What is Fuchs’ dystrophy?
Fuchs’ dystrophy is a disease of the cornea. It is when cells in your endothelium layer slowly begin to die off. These specific cells are meant to pump fluid away from your cornea to keep it clear. When they die, the fluid builds up and the cornea gets swollen and or puffy. Your vision also will become cloudy or hazy. This particular eye disease has two separate stages.
In the early stage, you may begin to notice few problems that may not come across as much of an alarm. Your vision will usually get hazy in the morning time but progressively improves throughout the day. We find this to happen because your eyes stay moist when they are closed during your sleep, and when you wake up, the fluid dries up per usual.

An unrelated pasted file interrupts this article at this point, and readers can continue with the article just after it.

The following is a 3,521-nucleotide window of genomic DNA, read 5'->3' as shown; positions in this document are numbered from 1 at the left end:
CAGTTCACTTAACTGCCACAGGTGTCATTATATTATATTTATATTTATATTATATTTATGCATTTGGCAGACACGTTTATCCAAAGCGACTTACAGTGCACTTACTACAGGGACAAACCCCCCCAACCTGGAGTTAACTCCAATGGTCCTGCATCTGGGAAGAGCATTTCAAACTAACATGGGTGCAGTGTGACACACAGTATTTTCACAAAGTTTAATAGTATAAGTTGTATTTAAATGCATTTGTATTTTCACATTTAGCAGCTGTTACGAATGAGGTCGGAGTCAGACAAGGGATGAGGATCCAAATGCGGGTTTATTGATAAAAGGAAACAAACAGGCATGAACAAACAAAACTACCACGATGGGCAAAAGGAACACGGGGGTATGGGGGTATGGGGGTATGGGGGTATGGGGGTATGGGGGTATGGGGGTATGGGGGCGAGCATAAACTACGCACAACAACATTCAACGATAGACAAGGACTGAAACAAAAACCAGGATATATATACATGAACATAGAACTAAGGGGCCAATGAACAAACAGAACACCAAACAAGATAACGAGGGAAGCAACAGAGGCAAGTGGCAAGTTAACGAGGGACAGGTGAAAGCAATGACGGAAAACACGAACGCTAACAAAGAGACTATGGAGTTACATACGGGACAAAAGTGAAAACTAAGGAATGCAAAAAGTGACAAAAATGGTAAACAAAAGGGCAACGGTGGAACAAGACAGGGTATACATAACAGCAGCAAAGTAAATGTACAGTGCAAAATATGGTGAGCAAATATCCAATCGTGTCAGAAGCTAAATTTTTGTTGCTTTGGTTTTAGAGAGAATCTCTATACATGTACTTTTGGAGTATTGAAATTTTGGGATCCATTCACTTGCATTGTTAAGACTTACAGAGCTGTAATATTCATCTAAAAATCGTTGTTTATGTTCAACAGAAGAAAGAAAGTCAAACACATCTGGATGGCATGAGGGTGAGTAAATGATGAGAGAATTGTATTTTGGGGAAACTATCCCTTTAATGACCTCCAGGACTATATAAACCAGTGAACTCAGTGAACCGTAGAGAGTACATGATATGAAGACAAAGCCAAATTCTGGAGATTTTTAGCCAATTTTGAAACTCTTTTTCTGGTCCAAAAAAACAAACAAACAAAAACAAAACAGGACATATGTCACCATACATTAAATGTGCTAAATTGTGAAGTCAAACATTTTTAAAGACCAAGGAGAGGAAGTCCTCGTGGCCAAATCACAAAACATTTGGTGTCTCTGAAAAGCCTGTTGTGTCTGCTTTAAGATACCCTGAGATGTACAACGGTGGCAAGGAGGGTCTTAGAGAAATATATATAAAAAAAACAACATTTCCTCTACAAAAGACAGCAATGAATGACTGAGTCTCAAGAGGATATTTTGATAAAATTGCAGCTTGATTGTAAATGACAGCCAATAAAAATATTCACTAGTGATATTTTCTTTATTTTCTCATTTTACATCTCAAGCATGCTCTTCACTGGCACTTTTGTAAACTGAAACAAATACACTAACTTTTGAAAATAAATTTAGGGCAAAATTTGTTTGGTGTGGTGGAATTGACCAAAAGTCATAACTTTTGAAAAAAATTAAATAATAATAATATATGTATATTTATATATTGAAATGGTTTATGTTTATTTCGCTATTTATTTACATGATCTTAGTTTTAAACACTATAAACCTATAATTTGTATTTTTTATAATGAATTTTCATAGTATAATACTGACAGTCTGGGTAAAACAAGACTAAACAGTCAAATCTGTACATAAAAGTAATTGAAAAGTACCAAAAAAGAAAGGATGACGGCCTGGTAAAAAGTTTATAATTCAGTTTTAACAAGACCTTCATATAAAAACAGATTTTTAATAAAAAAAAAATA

During the second stage of Fuchs’ dystrophy, too much fluid can build up and remain blurry because not enough is drying up during the day. Tiny blisters can form in the cornea and eventually break open causing eye pain. Individuals in their 30s and 40s may have Fuchs’ dystrophy but not know it. Vision problems may not appear until age 50 or even later. Women are more likely than men to have vision issues, and your family’s hereditary issues may also increase your risk of developing it.